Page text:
More sea eagles in Iceland than ever before Skip to content

More sea eagles in Iceland than ever before

More sea eagles were spotted in the yearly winter bird counting organized by the Icelandic Institute of Natural History during the first weekend in January this year than ever before.

The sea eagle is a protected species in Iceland and its extinction has been feared. In the winter bird counting 12 sea eagles were spotted, the highest number ever counted since registrations began in 1952, the main print media reports.

“The birds counted are only an indication of how big each bird population is. Fifty thousand eiders were spotted, which is five percent of the estimated one million eider population,” Kristinn Haukur Skarphédinsson of the Icelandic Institute of Natural History told icelandreview.com.

“Therefore we can assume that the 12 sea eagles represent five percent of the whole population, which means that Iceland probably has around 66 sea eagle couples [sic],” Skarphédinsson added.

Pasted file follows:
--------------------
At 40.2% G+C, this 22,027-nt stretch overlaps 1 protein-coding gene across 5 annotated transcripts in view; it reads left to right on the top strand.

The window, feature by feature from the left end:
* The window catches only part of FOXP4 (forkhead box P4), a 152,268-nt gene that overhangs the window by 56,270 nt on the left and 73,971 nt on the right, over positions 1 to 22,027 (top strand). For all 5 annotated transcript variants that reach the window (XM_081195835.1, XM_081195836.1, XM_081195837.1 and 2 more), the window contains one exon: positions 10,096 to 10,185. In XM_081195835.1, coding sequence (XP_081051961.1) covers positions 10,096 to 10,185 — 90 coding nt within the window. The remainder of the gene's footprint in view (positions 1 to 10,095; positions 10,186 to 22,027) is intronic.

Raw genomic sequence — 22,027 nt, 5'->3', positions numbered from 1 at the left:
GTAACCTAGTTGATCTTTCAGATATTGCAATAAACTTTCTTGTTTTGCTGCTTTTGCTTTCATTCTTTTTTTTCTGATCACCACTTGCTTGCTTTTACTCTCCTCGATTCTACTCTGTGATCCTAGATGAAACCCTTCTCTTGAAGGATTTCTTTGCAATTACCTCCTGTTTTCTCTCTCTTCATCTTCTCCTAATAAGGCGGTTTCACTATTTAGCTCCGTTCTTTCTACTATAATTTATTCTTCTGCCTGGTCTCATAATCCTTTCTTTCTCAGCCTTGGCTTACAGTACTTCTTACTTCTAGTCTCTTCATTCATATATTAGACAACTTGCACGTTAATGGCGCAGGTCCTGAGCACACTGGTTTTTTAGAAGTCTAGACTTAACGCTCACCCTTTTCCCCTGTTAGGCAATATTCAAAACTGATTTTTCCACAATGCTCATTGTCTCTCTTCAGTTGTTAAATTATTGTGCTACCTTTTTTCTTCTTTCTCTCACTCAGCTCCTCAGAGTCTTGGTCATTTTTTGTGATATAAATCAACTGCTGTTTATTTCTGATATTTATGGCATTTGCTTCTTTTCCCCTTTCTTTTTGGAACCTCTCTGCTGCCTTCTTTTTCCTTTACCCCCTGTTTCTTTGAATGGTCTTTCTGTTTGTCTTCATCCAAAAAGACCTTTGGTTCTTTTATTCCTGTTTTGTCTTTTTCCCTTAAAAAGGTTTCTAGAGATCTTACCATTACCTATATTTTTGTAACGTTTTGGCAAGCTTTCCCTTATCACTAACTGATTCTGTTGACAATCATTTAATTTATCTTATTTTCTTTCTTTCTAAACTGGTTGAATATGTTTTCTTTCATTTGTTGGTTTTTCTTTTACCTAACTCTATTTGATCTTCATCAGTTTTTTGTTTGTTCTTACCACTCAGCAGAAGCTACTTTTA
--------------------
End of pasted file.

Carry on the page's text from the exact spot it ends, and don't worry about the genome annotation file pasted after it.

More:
“This is great news that confirms that the sea eagle population in Iceland is growing again and that it is spreading around the country. In the 19th century there were probably 150 to 200 couples of sea eagles in Iceland, before they were shot and poisoned as was common practice here and in other countries at that time,” Skarphédinsson said.

According to bird counters, eider is the most common bird in Iceland, as it has been in previous years. Surprisingly few snow buntings were spotted this year, possibly due to lack of snow during the counting.

An unusually high number of gannets were also spotted. Normally they don’t arrive in Iceland until late January. Two very rare duck species were also observed, which may have migrated from North America.

In this year’s bird counting volunteers were asked to look for birds that might have been harmed by oil that leaked from Wilson Muuga, the ship that ran ashore off the southwest coast of Iceland in December. Only one was found.

Counters walked along the southwestern shore accompanied by a specially trained bird dog to see if they could find any dead birds, but found none.

One hundred and thirty volunteers participated in the bird counting, who registered the number of birds in 150 areas around the country. One hundred and twelve thousand birds of 72 different species have been registered.

Click here to read more about sea eagles in Iceland.

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